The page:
I used bath salts for four weeks to see if they really aid muscle recovery—here's what I found

Does soaking in magnesium sulfate help soothe muscles? I took regular soaks after my runs to find out

Person using bath salts for running recovery
(Image credit: Getty Images)

There’s nothing quite like stepping into a steaming hot bath after a long run. It’s what I look forward to most—aside from a cream donut—after I finish a hard training session.

What I find difficult to decide on, though, is whether it’s worth spending money on fancy bath salts. There are many salty options to choose from, including Epsom, the Dead Sea or the Himalayan varieties. All of them contain magnesium sulfate and make claims about relieving or rejuvenating sore muscles.

Magnesium helps with a range of bodily functions, including muscle contraction and relaxation, maintaining blood pressure and energy levels, and easing cramps. We usually source magnesium from green leafy vegetables, pulses, almonds, bananas and fish such as halibut. It is also in our water. 

But does soaking in magnesium sulfate, rather than digesting it, actually help with muscle recovery ? I decided to put a range of products to the test to see whether they eased my muscles more quickly.

Why I decided to test bath salts

There is clinical evidence that magnesium can be absorbed into the body via hair follicles and sweat glands. A 2017 review, published in the Nutrients Journal, outlines all the evidence for this. 

If you are low in magnesium then bathing in these salts can give you a boost, but if your levels are already high from eating a healthy diet then there is limited capacity to absorb any more.

When I decided to test bath salts, I was training for my biggest running challenge yet: attempting to run 155 miles (250km) across Tanzania in five days, with a 7,000-meter elevation. Day three would include a run-hike halfway up Mount Kilimanjaro and down again. Day four was to be a 41-mile (67km) stretch. Even if I managed to avoid the scorpions and black mambas on the route, I knew it was going to be a tough event.

My training had been building for five months and my average weekly mileage was around 74.5 miles (120km) and rising. Back-to-back sessions were an essential part of my program: meaning on a Friday, Saturday and Sunday I was running around 19-25 miles (30km-40km) each day.

Woman pausing mid-run to rest and catch her breath

(Image credit: Getty Images)

Being able to go out the next day and run on tired legs is a key component of multi-day events, so anything I could do to aid my recovery in between was welcome.

Stretching, foam rolling, using a massage gun and wearing Oofos recovery sandals were all part of my recovery routine, but in order to test out the bath salts with minimal variables I stopped doing these and just had a hot bath after each run longer than 30km.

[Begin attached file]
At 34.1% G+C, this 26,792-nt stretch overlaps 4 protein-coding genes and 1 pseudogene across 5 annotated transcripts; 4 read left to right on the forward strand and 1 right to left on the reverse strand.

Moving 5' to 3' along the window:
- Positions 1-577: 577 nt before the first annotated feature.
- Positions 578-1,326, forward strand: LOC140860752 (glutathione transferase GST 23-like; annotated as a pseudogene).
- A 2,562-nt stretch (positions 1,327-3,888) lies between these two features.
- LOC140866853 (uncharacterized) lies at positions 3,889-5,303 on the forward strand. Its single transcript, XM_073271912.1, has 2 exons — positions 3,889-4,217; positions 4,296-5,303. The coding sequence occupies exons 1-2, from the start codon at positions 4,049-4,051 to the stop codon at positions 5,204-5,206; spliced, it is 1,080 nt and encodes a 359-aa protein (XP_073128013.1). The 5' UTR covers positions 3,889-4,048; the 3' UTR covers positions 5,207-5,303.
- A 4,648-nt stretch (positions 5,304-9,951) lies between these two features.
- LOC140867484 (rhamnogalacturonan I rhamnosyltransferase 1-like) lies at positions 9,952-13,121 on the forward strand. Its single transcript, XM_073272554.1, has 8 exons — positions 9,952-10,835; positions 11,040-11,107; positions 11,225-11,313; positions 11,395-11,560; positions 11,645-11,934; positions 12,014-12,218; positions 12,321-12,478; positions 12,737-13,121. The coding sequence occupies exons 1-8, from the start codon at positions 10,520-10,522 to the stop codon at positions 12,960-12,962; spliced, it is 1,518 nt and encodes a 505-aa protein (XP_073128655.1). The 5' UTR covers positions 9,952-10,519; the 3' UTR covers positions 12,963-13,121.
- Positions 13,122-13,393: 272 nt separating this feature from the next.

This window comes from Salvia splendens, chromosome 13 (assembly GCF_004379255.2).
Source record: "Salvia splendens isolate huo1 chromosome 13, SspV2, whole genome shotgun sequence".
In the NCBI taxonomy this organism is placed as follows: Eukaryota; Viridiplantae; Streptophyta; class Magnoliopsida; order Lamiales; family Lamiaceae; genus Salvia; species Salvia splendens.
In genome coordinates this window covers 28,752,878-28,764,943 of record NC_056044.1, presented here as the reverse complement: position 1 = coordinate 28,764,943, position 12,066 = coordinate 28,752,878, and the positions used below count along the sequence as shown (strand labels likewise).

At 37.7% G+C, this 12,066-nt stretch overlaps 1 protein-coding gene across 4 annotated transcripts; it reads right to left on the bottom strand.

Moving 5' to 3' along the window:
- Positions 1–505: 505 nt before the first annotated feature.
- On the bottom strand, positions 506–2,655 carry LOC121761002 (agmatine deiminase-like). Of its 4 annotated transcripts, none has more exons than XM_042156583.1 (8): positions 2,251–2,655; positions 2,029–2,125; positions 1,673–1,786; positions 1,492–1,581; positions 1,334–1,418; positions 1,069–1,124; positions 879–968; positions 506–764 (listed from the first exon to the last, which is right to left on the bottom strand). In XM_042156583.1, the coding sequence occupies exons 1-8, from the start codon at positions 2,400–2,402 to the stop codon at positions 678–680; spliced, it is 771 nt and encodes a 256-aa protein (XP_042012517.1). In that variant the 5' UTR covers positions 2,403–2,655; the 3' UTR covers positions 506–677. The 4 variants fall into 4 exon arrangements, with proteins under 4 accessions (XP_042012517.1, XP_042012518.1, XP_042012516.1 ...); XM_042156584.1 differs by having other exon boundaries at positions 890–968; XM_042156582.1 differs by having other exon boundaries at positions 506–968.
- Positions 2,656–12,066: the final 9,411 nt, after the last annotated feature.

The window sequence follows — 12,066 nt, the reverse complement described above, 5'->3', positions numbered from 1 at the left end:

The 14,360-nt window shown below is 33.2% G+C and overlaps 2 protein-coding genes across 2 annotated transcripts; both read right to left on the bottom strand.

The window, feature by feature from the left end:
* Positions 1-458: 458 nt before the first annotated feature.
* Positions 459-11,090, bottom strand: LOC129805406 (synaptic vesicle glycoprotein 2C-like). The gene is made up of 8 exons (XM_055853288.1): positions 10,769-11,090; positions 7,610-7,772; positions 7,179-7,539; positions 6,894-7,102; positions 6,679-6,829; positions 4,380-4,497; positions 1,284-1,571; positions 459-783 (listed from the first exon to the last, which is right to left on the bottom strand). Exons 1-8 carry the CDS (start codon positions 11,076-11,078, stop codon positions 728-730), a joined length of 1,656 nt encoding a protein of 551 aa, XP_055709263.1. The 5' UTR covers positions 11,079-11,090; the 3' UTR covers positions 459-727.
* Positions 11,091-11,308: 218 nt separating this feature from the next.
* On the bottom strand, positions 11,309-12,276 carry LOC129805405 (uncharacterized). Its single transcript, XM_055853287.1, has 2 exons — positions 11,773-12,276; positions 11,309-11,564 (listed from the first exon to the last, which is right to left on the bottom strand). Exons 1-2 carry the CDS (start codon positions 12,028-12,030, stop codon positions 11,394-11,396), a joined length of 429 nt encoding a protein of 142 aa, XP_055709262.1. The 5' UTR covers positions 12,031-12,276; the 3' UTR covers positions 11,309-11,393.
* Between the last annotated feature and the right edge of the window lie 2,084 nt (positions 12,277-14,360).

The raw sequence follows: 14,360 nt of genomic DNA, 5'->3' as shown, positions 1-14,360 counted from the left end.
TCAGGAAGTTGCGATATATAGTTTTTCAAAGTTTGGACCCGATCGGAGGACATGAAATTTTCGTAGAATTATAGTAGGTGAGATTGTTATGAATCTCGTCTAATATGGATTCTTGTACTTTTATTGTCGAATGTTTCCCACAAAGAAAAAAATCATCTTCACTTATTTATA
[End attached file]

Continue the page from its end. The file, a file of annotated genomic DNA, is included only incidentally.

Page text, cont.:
How I tested

I tested the bath salts over four weeks, which totalled 10 baths, but I also included two baths with no salts as a control test.

I tried two different brands during this period: Better You bath flakes and Nathalie Bond salts. The latter had a longer-lasting fragrance in the bath and turned the water a pleasant mauve color, but it did leave a thick oily residue around the sides of my tub. Other than this, I didn't notice much difference between the brands.

Lily Canter testing bath salts for running recovery

(Image credit: Lily Canter)

Do bath salts make a difference?

Having a bath definitely felt more effective for muscle recovery than stretching or using the massage gun. The day after using the salts, my legs always felt fairly fresh and, without the bath, I think running another 20 miles (35km) would have been more difficult—and my calves and quads would have been much tighter.

However, I can't conclusively say that this was down to the salts, rather than the relaxing effect of the water. The two days I didn’t use the salts seemed to aid my recovery just as much—and the temperature of the water seemed to be a bigger factor in my recovery. The hotter the water, the greater the muscle easing. 

My body may also have been adapting to the mileage and long back-to-back runs, making muscle recovery easier. 

There is, however, something to be said for having an enhanced sensory experience to relax after a run, and bath salts or bubble bath can help with this. Running ultra-marathons is as much a mental battle as a physical one, so anything that can help you breathe in a comforting aromatic smell, relaxing the mind, as well as the body, is welcome.

With that in mind, I'll gladly keep up the routine for now.

Lily Canter

Lily Canter is a freelance money, health and lifestyle journalist with more than 20 years' experience. She writes about fitness for Runner's World and Trail Running magazines and focuses on personal finance for Yahoo! Finance UK, Metro, The Guardian, and the Mail on Sunday. In her spare time she is an ultra-runner, canicrosser and running coach. She also co-hosts the award-winning podcast Freelancing for Journalists.